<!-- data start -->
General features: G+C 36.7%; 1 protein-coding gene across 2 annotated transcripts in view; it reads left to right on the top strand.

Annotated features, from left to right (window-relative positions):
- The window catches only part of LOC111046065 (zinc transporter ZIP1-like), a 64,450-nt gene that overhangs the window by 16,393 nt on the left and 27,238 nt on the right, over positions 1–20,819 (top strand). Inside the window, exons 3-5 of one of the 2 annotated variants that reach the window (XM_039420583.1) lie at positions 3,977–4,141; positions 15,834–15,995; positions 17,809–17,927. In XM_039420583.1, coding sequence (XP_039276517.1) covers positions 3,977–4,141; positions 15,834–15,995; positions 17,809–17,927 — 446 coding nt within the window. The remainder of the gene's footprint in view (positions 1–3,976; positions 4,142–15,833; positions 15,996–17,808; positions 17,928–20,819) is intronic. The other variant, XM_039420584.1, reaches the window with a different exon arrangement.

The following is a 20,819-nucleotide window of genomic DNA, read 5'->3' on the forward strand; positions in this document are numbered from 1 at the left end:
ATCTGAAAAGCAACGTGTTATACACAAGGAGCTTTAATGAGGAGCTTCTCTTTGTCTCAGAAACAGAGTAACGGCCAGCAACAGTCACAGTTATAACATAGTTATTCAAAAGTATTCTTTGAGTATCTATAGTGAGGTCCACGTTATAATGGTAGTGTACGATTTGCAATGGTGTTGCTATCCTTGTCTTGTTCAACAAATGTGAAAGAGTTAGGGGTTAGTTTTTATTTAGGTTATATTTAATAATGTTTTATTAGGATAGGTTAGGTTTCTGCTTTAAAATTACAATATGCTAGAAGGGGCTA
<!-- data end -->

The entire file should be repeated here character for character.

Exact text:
General features: G+C 36.7%; 1 protein-coding gene across 2 annotated transcripts in view; it reads left to right on the top strand.

Annotated features, from left to right (window-relative positions):
- The window catches only part of LOC111046065 (zinc transporter ZIP1-like), a 64,450-nt gene that overhangs the window by 16,393 nt on the left and 27,238 nt on the right, over positions 1–20,819 (top strand). Inside the window, exons 3-5 of one of the 2 annotated variants that reach the window (XM_039420583.1) lie at positions 3,977–4,141; positions 15,834–15,995; positions 17,809–17,927. In XM_039420583.1, coding sequence (XP_039276517.1) covers positions 3,977–4,141; positions 15,834–15,995; positions 17,809–17,927 — 446 coding nt within the window. The remainder of the gene's footprint in view (positions 1–3,976; positions 4,142–15,833; positions 15,996–17,808; positions 17,928–20,819) is intronic. The other variant, XM_039420584.1, reaches the window with a different exon arrangement.

The following is a 20,819-nucleotide window of genomic DNA, read 5'->3' on the forward strand; positions in this document are numbered from 1 at the left end:
ATCTGAAAAGCAACGTGTTATACACAAGGAGCTTTAATGAGGAGCTTCTCTTTGTCTCAGAAACAGAGTAACGGCCAGCAACAGTCACAGTTATAACATAGTTATTCAAAAGTATTCTTTGAGTATCTATAGTGAGGTCCACGTTATAATGGTAGTGTACGATTTGCAATGGTGTTGCTATCCTTGTCTTGTTCAACAAATGTGAAAGAGTTAGGGGTTAGTTTTTATTTAGGTTATATTTAATAATGTTTTATTAGGATAGGTTAGGTTTCTGCTTTAAAATTACAATATGCTAGAAGGGGCTA